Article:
Honda’s much-loved supermini has always been the right kind of size for young and newly qualified drivers, with dimensions making it easier to manoeuvre, lower insurance and cheap running costs. Over the years, it’s mainly proved a hit with the older generation, though, who love its extremely practical and reliable image. Honda has shaken things up with the new, third generation Jazz, which has a much more futuristic and edgy look like the Civic and its other family members, helping it shout out to younger drivers at long last, definitely in our test car’s Attract Yellow paint job.
From the front three-quarters and the side profile, the new Jazz actually looks quite athletic and sporty and the rear light clusters are bang up-to-date, too, although their design is a bit Marmite and you’ll either love them or hate them. The car’s overall impact is striking in the supermini class and looks especially snazzy in EX trim with 16-inch alloys, fog lights and very dark tinted windows. Some younger drivers understandably prefer automatic gearboxes, particularly if they live in congested areas with stop-start traffic a daily chore, so we spent a week with the CVT ‘automatic’ version of the new Jazz to see how it stacks up, with Honda reporting that it has been slightly outselling the manual version since sales began not that long ago.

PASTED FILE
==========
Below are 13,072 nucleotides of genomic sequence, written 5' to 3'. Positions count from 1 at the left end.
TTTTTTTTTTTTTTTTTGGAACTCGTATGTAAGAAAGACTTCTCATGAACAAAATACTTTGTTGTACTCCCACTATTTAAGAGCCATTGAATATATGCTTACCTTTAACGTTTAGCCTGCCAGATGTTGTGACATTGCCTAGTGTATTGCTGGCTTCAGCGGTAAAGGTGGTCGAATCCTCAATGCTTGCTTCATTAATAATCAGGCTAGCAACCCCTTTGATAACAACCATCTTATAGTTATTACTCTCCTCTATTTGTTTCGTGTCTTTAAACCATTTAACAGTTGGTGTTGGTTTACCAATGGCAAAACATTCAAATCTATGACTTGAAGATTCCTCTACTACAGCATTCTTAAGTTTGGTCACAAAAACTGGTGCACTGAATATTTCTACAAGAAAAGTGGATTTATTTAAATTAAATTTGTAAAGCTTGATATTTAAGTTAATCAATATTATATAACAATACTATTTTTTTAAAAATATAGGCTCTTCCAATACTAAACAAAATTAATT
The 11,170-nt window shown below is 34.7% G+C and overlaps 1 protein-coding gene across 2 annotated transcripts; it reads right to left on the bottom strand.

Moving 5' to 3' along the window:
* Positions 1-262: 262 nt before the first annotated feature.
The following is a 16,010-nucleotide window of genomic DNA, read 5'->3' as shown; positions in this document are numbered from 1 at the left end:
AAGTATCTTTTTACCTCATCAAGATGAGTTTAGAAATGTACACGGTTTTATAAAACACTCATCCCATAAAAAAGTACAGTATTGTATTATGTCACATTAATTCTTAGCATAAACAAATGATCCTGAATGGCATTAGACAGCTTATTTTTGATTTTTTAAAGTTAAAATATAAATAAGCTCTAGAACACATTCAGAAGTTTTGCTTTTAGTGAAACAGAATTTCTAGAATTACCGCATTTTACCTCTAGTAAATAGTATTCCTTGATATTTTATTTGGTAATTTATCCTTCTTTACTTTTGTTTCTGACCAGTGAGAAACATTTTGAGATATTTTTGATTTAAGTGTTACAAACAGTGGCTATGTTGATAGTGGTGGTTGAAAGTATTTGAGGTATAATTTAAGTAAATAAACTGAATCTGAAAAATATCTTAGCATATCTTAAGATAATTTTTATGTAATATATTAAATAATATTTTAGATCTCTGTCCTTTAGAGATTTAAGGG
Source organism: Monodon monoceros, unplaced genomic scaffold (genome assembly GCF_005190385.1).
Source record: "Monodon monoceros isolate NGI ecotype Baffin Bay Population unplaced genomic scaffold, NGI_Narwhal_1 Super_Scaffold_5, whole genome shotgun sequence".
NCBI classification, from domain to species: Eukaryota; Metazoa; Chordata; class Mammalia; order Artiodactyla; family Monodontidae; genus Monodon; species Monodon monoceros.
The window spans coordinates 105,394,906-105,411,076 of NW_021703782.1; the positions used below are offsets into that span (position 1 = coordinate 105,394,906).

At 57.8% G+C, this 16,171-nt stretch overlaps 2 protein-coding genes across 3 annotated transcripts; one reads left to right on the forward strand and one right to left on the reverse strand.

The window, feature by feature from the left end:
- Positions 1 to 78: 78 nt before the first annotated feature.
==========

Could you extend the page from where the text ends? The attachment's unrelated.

It’s true what people say about the Honda Jazz being like the Tardis, its pint-size external proportions masking an interior that’s like a cave, with plenty of space in the front and back. The new, third generation model has grown 95mm in length and the space between front and rear seats has been increased. Starting off with 345 litres of boot space with the back seats raised, the Honda’s luggage capacity increases to 884 litres when the seats are folded, and even the front passenger seat can fold completely flat, opening up a whopping total of 1,314 litres. For young drivers who are into sports like mountain biking, golf or cricket, or who often carry a lot of stuff around for whatever reason, the latest Jazz leads the way in the supermini class – all thanks to Honda’s ingenious ‘Magic Seats’ system.